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4D corneal tissue engineering: achieving time-dependent tissue self-curvature through localized control of cell actuators

Miotto, M., Gouveia, R. M., Ionescu, A. M., Figueiredo, F., Hamley, I. W. and Connon, C. J. (2019) 4D corneal tissue engineering: achieving time-dependent tissue self-curvature through localized control of cell actuators. Advanced Functional Materials, 29 (8). 1807334. ISSN 1616-3028

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To link to this item DOI: 10.1002/adfm.201807334


While tissue engineering is widely used to construct complex tridimensional biocompatible structures, researchers are now attempting to extend the technique into the fourth dimension. Such fourth dimension consists in the transformation of 3D materials over time, namely, by changing their shape, composition, and/or function when subjected to specific external stimuli. Herein, producing a 4D biomaterial with an internal mechanism of stimulus, using contractile cells as bio‐actuators to change tissue shape and structure, is explored. Specifically, producing cornea‐shaped, curved stromal tissue equivalents via the controlled, cell‐driven curving of collagen‐based hydrogels. This is achieved by modulating the activity of the bio‐actuators in delimited regions of the gels using a contraction‐inhibiting peptide amphiphile. The self‐curved constructs are then characterized in terms of cell and collagen fibril reorganization, gel stiffness, cell phenotype, and the ability to sustain the growth of a corneal epithelium in vitro. Overall, the results show that the structural and mechanical properties of self‐curved gels acquired through a 4D engineering method are more similar to those of the native tissue, and represent a significant improvement over planar 3D scaffolds. In this perspective, the study demonstrates the great potential of cell bio‐actuators for 4D tissue engineering applications.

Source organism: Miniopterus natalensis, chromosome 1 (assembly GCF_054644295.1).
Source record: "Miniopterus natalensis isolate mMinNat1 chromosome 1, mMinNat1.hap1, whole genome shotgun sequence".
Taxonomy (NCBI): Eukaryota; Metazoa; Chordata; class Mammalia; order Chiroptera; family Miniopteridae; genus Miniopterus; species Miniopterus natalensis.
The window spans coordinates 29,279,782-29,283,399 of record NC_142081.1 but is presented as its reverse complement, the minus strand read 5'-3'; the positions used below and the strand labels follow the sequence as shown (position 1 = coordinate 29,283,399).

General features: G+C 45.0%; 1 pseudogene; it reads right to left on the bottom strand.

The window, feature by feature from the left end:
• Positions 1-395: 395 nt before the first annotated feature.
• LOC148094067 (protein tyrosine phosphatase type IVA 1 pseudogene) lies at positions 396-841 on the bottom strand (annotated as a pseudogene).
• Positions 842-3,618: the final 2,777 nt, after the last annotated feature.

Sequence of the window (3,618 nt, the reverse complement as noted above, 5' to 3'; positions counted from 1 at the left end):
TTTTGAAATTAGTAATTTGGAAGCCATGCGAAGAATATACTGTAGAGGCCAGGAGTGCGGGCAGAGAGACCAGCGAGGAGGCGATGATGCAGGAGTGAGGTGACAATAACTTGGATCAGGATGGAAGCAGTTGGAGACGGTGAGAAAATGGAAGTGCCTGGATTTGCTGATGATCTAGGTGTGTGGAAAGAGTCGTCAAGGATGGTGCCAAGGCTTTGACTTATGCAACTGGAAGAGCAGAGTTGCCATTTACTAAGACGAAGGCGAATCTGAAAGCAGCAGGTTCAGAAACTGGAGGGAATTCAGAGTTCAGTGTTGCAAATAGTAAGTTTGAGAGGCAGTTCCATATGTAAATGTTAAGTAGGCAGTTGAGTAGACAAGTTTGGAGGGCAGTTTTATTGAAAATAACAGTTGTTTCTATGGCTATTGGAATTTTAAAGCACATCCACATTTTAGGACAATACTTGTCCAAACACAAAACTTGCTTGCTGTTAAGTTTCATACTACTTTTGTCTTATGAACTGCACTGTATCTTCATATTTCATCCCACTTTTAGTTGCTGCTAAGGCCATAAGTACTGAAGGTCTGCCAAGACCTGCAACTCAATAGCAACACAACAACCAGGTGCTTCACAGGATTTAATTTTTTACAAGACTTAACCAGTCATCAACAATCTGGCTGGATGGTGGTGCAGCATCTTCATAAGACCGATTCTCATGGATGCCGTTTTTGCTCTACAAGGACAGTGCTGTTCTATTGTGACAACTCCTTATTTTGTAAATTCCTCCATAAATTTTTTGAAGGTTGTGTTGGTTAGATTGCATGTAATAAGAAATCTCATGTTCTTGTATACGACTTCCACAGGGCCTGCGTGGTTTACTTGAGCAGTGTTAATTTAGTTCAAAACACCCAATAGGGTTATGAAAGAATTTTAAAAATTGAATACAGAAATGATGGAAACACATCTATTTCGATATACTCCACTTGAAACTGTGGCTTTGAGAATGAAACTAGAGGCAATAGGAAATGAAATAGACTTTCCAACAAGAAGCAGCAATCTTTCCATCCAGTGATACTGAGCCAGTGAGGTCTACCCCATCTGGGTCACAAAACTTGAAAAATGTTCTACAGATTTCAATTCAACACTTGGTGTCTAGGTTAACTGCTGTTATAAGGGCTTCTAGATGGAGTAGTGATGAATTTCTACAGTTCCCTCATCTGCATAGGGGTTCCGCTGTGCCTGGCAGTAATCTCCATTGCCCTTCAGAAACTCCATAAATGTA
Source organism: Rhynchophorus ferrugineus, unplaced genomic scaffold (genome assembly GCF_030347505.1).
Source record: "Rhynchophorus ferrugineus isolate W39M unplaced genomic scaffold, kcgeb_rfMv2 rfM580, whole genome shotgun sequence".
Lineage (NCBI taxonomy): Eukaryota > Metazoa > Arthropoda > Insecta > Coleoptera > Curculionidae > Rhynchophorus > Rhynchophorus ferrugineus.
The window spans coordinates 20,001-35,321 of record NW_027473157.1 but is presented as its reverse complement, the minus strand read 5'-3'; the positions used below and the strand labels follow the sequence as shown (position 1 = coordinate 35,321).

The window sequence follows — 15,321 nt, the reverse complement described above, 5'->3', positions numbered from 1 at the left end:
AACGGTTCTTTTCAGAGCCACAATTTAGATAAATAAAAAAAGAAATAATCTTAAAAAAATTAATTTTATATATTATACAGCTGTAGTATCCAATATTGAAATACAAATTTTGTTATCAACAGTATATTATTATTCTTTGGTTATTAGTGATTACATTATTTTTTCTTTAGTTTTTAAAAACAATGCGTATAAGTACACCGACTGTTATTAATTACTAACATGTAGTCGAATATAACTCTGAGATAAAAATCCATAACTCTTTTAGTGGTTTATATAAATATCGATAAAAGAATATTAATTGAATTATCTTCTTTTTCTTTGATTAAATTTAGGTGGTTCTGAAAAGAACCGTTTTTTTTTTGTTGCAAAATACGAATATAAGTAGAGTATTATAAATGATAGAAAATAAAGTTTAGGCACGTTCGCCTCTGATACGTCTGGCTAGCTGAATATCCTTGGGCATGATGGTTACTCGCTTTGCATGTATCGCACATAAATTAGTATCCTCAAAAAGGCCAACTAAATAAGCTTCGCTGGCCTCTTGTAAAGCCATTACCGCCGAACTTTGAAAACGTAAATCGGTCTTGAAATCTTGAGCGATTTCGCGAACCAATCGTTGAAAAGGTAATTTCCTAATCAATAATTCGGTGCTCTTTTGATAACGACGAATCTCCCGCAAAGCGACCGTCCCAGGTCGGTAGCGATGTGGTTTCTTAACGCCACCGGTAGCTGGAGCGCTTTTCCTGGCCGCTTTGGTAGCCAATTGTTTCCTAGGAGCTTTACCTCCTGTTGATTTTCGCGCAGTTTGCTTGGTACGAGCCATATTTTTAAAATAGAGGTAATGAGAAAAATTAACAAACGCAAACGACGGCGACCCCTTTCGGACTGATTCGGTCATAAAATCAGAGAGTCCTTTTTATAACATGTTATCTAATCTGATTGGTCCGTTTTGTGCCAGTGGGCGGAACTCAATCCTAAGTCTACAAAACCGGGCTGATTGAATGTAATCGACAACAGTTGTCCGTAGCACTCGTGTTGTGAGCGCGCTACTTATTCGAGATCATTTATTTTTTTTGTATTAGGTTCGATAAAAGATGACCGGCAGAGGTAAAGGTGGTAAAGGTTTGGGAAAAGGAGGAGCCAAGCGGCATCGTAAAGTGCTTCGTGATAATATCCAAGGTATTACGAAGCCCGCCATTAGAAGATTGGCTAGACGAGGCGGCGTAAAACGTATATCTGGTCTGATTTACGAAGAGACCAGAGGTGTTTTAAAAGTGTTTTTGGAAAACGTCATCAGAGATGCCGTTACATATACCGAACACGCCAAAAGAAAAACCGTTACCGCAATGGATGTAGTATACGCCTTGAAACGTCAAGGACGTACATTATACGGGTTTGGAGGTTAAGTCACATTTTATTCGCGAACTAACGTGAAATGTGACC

Item Type:Article
Divisions:Life Sciences > School of Chemistry, Food and Pharmacy > Department of Chemistry
ID Code:81712


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